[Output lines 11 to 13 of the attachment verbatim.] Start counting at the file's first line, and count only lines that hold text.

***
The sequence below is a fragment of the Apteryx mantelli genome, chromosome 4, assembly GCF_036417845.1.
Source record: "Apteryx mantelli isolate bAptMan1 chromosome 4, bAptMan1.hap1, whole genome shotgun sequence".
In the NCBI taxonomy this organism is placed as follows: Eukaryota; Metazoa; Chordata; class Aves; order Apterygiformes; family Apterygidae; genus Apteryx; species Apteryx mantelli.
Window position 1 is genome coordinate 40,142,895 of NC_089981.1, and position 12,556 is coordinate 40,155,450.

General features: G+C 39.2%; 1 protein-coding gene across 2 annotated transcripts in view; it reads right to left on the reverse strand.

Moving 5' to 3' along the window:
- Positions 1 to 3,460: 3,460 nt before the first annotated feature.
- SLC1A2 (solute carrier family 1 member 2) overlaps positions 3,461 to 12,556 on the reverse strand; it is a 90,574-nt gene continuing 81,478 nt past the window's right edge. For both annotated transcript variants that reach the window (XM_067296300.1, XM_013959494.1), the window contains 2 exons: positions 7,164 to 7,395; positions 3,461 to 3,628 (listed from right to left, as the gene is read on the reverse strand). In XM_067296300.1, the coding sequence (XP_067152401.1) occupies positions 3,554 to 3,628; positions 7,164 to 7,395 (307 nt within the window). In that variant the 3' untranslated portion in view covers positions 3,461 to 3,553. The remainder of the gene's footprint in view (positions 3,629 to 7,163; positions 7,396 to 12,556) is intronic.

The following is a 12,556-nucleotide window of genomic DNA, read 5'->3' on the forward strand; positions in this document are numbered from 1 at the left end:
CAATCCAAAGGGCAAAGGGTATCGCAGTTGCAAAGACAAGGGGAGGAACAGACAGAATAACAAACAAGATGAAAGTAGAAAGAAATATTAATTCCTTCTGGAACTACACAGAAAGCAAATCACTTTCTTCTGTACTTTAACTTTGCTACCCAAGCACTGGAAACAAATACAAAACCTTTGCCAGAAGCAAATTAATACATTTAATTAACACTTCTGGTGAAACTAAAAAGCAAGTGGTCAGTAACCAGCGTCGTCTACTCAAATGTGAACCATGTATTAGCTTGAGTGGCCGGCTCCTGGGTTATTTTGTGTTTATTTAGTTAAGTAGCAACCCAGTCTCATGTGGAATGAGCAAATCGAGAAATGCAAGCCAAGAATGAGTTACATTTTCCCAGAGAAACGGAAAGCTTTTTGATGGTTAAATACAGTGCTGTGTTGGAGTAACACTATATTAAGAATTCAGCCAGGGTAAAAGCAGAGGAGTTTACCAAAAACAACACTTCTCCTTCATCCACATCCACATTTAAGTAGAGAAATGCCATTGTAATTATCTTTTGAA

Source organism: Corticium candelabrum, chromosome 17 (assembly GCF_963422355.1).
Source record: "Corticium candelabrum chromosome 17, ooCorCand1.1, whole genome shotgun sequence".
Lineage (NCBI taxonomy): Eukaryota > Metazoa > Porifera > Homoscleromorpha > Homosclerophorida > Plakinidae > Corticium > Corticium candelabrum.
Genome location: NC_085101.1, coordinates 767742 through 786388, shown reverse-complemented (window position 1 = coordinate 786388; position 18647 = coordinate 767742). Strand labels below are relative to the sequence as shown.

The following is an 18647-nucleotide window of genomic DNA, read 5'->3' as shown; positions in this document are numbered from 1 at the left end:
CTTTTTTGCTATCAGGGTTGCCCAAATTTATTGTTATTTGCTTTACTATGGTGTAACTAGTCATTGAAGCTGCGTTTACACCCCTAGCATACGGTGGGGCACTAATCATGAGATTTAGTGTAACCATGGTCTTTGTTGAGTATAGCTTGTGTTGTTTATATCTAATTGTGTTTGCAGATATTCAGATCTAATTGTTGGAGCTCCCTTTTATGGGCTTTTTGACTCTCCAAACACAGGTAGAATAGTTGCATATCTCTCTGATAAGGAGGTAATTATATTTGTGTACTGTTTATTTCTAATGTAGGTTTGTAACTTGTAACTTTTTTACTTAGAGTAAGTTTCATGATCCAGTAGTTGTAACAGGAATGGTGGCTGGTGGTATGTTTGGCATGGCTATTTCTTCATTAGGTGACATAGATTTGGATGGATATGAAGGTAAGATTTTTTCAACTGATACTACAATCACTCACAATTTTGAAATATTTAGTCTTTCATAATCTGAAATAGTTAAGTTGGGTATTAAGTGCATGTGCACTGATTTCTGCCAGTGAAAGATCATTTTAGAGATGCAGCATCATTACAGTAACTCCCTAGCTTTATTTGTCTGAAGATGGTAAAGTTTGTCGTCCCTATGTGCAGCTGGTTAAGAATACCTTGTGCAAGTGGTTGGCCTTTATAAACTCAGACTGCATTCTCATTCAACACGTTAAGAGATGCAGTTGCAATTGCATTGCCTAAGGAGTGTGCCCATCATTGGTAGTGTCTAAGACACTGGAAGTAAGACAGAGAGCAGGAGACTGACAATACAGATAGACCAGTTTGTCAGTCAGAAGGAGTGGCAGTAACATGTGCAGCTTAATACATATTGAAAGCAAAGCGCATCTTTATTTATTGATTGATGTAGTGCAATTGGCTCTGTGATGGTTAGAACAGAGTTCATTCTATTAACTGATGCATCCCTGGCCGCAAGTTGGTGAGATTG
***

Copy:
Source organism: Corticium candelabrum, chromosome 17 (assembly GCF_963422355.1).
Source record: "Corticium candelabrum chromosome 17, ooCorCand1.1, whole genome shotgun sequence".
Lineage (NCBI taxonomy): Eukaryota > Metazoa > Porifera > Homoscleromorpha > Homosclerophorida > Plakinidae > Corticium > Corticium candelabrum.